by Kris Kramer
Emra didn’t even wait for the ferry to stop moving. She hopped onto the rickety dock as the edge of the ferry slid by and hurried to shore, her boots clomping on the worn wooden planks under her feet. The dock ended a few yards past the riverbank, replaced with wood slats pressed into the mud in a wavy, haphazard line that led to the riverside walkway separating Harbortown from the Mirken River. Hastily constructed shops, taverns, smiths, and boathouses sat side by side, stacked next to each other like misshapen boxes, facing the wide, slow-moving river. Several dozen people, none of whom were Trohman, Emra noticed, wandered along the walkway or lingered in front of the shops or taverns, looking either busy or bored. Two men stood in front of a boathouse to her right, leering at her, or perhaps wondering why a Trohman dared come to Anzarin lands. She ignored them, moving swiftly down the road to her left, which led directly to the massive city beyond.
Being Trohman made her stand out significantly in most places, for reasons both physical and political. Her combination of deep brown skin, black hair and onyx eyes wasn’t to be found outside the kingdom of Trohm, and especially not here amongst the faded browns of the Anzarin people. Her long, braided hair hung over her right shoulder, and her deep red clothing, covered by the dirt and dust of the steppes, hung loosely on her thin, weary frame. A blue sash, a sign of womanhood in her land, hung over one shoulder, a rumpled, leather pack over the other. A well-crafted and very intricately designed wooden bow was strapped to her pack, along with a small quiver of arrows, and she kept a large knife in her boot and a smaller one hidden in her sash. She was of average height for her people, which made her slightly taller than most Anzarin women. Trohmans rarely ventured past the coastal cities anymore, which made her a bit of a spectacle here, but she figured the sheer number of people in this city would help her to blend in.
The packed-dirt path, bracketed between warehouses and inns, and worn into the ground by countless footsteps and wagon wheels, veered around a guard tower and then ran in a straight line right to the gates of Tyr, a place of legend in her country. A place she’d spared no moment of rest to reach. She’d seen the first signs of the city, whose walls loomed impressively over her here in Harbortown, well before midday, and the sight even then had been breathtaking. Now that she was upon it, though, she had to fight the urge to slow down and gape.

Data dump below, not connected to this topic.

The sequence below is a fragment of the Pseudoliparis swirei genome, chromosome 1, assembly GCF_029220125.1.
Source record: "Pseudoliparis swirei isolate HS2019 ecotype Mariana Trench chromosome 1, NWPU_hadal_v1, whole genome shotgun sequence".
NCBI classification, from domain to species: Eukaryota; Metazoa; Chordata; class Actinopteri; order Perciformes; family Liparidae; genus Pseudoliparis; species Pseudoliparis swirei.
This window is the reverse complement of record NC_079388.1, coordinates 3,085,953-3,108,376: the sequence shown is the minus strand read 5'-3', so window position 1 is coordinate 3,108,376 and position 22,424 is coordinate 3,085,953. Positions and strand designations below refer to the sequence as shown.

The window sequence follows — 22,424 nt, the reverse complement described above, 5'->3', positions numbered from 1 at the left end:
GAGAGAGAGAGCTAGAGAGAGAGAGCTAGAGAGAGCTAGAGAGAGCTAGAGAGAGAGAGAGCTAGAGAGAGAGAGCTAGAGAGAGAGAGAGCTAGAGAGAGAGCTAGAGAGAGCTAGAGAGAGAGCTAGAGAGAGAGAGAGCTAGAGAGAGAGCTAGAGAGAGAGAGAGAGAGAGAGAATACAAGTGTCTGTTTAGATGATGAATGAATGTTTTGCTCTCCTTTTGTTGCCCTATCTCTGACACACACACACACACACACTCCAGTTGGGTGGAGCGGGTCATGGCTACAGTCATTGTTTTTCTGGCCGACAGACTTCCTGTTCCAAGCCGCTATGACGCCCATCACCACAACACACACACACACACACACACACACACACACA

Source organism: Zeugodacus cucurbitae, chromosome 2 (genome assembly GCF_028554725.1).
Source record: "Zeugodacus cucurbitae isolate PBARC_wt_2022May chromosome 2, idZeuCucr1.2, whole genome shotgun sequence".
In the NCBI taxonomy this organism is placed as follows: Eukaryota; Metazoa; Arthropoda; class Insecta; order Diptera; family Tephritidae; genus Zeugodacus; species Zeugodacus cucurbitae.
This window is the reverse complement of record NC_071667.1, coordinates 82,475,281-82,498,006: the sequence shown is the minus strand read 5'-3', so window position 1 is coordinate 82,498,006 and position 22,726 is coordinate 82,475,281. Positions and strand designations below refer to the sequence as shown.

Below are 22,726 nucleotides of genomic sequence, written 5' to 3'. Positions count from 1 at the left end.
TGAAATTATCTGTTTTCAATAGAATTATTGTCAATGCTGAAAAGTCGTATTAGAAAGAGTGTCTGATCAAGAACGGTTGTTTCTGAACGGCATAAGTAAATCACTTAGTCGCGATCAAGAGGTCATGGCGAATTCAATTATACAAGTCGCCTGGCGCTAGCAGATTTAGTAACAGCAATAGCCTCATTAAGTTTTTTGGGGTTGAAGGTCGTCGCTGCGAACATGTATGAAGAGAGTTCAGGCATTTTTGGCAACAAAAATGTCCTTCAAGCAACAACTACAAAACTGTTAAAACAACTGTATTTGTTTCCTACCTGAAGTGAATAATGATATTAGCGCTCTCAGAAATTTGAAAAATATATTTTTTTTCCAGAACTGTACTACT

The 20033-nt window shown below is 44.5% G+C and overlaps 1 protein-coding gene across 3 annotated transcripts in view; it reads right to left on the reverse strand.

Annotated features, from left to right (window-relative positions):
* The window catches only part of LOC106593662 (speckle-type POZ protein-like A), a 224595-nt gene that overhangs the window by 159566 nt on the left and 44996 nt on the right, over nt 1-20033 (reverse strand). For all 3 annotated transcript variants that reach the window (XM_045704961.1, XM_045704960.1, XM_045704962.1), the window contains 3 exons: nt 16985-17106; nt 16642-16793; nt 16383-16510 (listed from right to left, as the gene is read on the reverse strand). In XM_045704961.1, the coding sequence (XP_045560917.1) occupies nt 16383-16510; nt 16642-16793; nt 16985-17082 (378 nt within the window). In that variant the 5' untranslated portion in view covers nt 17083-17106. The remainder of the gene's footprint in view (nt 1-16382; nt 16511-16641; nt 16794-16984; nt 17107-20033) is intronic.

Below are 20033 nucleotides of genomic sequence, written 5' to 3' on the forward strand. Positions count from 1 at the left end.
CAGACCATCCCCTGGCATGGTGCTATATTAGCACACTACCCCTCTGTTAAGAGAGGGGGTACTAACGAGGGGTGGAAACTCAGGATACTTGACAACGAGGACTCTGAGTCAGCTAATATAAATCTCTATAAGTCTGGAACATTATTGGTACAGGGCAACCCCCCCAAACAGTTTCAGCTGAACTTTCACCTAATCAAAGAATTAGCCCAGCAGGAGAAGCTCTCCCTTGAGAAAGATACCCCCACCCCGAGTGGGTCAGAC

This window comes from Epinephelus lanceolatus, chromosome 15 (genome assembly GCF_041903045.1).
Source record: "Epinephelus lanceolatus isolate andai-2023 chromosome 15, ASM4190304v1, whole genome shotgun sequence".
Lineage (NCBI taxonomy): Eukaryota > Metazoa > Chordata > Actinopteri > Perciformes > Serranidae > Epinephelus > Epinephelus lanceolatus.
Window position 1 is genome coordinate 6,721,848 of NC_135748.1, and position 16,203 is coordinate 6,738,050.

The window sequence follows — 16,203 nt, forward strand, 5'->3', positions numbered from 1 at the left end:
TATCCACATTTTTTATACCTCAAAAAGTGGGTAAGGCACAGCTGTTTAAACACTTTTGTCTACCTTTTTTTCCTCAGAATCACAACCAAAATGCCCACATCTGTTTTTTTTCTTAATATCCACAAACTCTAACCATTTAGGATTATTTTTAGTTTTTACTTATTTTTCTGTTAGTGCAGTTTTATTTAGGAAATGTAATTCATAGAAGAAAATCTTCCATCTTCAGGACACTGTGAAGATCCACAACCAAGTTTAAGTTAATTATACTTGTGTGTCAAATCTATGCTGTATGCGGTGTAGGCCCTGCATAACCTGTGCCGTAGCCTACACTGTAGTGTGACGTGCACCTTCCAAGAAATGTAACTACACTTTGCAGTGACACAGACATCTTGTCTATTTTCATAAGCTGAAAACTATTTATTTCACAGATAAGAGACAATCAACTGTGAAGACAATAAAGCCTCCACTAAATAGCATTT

She’d heard all her people could tell her of Tyr and of the Lore Valley, having grown up listening to the countless stories of the time when Trohmans lived here, and ruled these people, but nothing could prepare her for what she saw this day. Tyr was larger than a hundred of her villages put together, maybe even two hundred, and she could see more people on the road ahead of her than she had ever seen in one spot before. The walls themselves would tower over most of the hills in her land, and seemed impossible to breach by any army she had ever heard of, even the new army of horsemen everyone spoke of in hushed tones. She felt as if she stood at the doorway to a palace of the gods. She hoped it would provide her the gods’ protection, as well.
She walked through the massive wooden gates, letting a sigh of relief escape her lips, but she still examined everyone who passed by or gave her a glance, looking for any ill intent. Brightly garbed Anzarins, men, women and children, passed before her along the bustling city streets, some of them glancing at her strangely, but most just ignoring her, intent on their own business. Dozens upon dozens of people weaved through and around each other, all moving along the paths from one place to another, like ants scurrying about after their mound had been kicked open. One Anzarin stared at her, a man wearing a faded brown cloak, with the hood pulled up over his head. She quickly looked away, though, not wanting her eyes to linger on anyone for too long. She was here not to be noticed.
Emra reached the first main intersection and stopped, unsure where to go. She needed a place to stay but she had no idea what part of the city would be safest. The inns in Harbortown had been inviting, but they were out in the open, away from walls and guards. She needed something deep in the city, full of people to call on when she needed help. She needed to find some respite from the unstoppable madman who had tormented her for three months. A man who continued to find her no matter how far and how fast she ran. A man she hadn’t known until he appeared one day, determined to kill her.
Emra looked longingly down all of the roads before her, considering each for a moment, wondering which direction would be her fate. She chose the main road, which led towards the center of Tyr, and to the Clerics who ruled this land. Hopefully they could provide the safety she longed for. Because if they couldn’t help her, she had nowhere left to run.